Update: 6/25/20 Pig in a Poke Magazine is no longer active.
“I thought the story was well written, but nothing was happening.”
I write these words more frequently than any others in rejections letters for stories submitted to Pig in a Poke magazine. Lack of tension and conflict is probably the most common and unfortunate reason for rejection because many of these stories have real potential. Lack of tension is also a common problem in the fiction writing I see as a freelance editor, so I thought it deserved a blog post.
The best stories are the ones that keep us interested and what builds interests is tension. Tension is that feeling of conflict between what the protagonist wants and the barriers in the way of that happening. I don’t care how literary a story is, or how well the words are strung together, if there is no conflict, it is boring. No conflict equals rejection. Long or short, fiction must have tension or you lose your reader.
I recently read a 5,000 word story about a man who fought in Operation Hurricane backing up paratroopers dropped into Samara. I hated to reject the story, because it could have been really good, but instead was a dialogue about Eastern politics. Why wasn’t it good? There was no conflict, no tension. We learned the protagonist’s story only through his passive reflection on what had happened to him. There was no reason to keep scrolling down the page. It was well-researched and well-written snoozer. Withholding could have turned this story into a page turner.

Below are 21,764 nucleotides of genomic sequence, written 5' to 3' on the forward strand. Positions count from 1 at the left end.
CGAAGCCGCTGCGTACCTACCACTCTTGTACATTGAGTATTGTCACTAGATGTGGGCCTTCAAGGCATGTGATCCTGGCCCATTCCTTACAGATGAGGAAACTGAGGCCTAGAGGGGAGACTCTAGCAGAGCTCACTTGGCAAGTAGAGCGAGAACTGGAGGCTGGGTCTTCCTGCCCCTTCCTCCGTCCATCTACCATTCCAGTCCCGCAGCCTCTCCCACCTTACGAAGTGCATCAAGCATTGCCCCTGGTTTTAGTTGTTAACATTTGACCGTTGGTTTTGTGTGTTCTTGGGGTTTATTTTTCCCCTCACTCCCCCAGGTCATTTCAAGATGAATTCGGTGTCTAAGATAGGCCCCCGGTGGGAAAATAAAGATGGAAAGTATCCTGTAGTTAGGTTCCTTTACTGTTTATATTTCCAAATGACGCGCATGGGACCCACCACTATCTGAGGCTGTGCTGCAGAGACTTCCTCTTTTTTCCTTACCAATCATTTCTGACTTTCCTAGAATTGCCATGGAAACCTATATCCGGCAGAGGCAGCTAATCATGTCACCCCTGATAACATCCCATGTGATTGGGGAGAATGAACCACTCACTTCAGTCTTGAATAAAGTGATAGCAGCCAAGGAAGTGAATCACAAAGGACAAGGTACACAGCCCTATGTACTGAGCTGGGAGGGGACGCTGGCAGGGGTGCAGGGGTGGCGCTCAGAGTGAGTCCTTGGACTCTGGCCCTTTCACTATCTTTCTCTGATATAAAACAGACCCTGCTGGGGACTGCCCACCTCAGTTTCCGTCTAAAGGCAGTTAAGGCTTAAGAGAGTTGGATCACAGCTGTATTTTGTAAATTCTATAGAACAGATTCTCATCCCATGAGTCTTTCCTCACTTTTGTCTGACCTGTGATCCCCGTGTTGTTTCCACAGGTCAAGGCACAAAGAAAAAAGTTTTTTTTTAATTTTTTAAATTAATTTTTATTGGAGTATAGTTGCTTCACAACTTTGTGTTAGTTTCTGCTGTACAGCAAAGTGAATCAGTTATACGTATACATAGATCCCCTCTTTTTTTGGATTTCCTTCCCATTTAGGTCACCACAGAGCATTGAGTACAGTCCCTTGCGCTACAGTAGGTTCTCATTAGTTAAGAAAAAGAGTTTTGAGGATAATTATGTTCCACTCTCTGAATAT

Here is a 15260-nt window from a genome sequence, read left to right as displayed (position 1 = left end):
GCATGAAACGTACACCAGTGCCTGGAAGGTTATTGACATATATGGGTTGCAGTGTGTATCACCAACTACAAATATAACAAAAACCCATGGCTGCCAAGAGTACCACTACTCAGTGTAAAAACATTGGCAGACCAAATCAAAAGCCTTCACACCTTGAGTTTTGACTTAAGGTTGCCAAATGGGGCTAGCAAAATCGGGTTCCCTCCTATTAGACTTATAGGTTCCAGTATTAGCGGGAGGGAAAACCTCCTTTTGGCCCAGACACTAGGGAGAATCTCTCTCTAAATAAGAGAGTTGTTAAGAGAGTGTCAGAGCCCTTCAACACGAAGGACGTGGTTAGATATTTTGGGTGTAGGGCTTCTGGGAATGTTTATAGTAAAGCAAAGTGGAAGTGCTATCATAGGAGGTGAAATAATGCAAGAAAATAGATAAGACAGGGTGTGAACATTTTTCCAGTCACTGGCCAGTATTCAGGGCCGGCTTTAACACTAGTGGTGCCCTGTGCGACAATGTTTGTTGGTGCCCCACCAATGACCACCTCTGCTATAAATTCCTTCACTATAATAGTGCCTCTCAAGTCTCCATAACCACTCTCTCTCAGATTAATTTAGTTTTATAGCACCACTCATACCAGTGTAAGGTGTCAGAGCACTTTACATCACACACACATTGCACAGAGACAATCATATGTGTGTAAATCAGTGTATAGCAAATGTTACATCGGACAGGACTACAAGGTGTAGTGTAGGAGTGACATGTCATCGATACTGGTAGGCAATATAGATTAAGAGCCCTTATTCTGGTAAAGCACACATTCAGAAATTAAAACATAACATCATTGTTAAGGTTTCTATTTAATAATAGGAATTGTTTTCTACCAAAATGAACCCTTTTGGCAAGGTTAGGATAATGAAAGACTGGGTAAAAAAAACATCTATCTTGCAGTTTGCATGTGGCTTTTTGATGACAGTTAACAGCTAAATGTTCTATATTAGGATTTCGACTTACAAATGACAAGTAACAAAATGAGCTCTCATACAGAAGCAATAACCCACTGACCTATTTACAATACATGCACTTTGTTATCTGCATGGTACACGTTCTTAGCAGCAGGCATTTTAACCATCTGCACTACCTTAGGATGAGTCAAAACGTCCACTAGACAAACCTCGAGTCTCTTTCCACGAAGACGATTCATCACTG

Avoid the rejection pile by learning to withhold
Creating tension in fiction is about withholding. It might mean withholding the answers to questions like: Will Detective Alex Cross get the bad guy? How will James Bond will get out of this? Will Harry and Sally find a way to be together? These questions must be carefully planted into the readers mind and the answers revealed only through the resolution in the ending. Hints dropped sporadically can be a good way to build tension.
You create tension by continuous planting of questions in your reader’s mind. In the case of the Algerian soldier, tension could easily have been created by telling the story in real time and withholding by posing these questions either in the characters’ actions or dialogue: Is the hero going to save the day? Will our soldier make it out of Algeria? Will Algeria achieve independence? As it was written, these questions were answered before the story even began. Why would anyone keep reading?
Create tension by withholding in several ways:
- change the order of how you reveal what happens, so that the reader will want to know what’s going to happen next–taking care not to reveal too much up front.
- “mystify” one of the major revelations so that it’s unclear to both the reader and the characters what is really going on.
- give at least one significant character a juicy secret that ties into the central storyline and will give a nice subplot at the same time.
Your characters are flawed. They should make mistakes. If your protagonist takes two steps forward, she must take one step back. There is a reason James Patterson’s books sell. He is a master of creating tension. When Alex Cross gets one step closer to the killer, something worsens in his life. His grandmother collapses and is rushed to the hospital. His girlfriend is kidnapped.
Here’s to conflict. May it always reign in your stories.